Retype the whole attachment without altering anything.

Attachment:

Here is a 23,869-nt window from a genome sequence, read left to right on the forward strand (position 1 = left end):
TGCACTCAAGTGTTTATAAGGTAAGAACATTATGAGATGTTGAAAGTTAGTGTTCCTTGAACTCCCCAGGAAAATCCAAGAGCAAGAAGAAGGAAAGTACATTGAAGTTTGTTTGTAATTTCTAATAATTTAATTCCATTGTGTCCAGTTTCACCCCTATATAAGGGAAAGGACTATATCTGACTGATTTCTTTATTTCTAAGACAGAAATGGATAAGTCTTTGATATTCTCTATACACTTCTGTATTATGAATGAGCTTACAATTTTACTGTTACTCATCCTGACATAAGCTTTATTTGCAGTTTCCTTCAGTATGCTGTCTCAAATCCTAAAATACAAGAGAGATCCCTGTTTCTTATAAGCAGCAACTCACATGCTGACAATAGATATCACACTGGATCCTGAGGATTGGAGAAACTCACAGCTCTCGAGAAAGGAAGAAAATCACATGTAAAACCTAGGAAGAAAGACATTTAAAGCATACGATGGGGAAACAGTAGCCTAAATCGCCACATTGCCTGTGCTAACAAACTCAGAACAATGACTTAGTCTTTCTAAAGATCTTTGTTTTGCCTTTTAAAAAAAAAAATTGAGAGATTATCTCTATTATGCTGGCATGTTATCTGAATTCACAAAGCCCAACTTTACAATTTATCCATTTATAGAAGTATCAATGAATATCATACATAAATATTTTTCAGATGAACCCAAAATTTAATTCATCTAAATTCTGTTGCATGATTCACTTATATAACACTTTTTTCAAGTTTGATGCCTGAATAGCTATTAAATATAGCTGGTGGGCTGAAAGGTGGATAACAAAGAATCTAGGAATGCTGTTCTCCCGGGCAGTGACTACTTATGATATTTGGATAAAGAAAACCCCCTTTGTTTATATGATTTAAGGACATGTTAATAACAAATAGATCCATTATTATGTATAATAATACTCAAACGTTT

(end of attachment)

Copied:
Here is a 23,869-nt window from a genome sequence, read left to right on the forward strand (position 1 = left end):
TGCACTCAAGTGTTTATAAGGTAAGAACATTATGAGATGTTGAAAGTTAGTGTTCCTTGAACTCCCCAGGAAAATCCAAGAGCAAGAAGAAGGAAAGTACATTGAAGTTTGTTTGTAATTTCTAATAATTTAATTCCATTGTGTCCAGTTTCACCCCTATATAAGGGAAAGGACTATATCTGACTGATTTCTTTATTTCTAAGACAGAAATGGATAAGTCTTTGATATTCTCTATACACTTCTGTATTATGAATGAGCTTACAATTTTACTGTTACTCATCCTGACATAAGCTTTATTTGCAGTTTCCTTCAGTATGCTGTCTCAAATCCTAAAATACAAGAGAGATCCCTGTTTCTTATAAGCAGCAACTCACATGCTGACAATAGATATCACACTGGATCCTGAGGATTGGAGAAACTCACAGCTCTCGAGAAAGGAAGAAAATCACATGTAAAACCTAGGAAGAAAGACATTTAAAGCATACGATGGGGAAACAGTAGCCTAAATCGCCACATTGCCTGTGCTAACAAACTCAGAACAATGACTTAGTCTTTCTAAAGATCTTTGTTTTGCCTTTTAAAAAAAAAAATTGAGAGATTATCTCTATTATGCTGGCATGTTATCTGAATTCACAAAGCCCAACTTTACAATTTATCCATTTATAGAAGTATCAATGAATATCATACATAAATATTTTTCAGATGAACCCAAAATTTAATTCATCTAAATTCTGTTGCATGATTCACTTATATAACACTTTTTTCAAGTTTGATGCCTGAATAGCTATTAAATATAGCTGGTGGGCTGAAAGGTGGATAACAAAGAATCTAGGAATGCTGTTCTCCCGGGCAGTGACTACTTATGATATTTGGATAAAGAAAACCCCCTTTGTTTATATGATTTAAGGACATGTTAATAACAAATAGATCCATTATTATGTATAATAATACTCAAACGTTT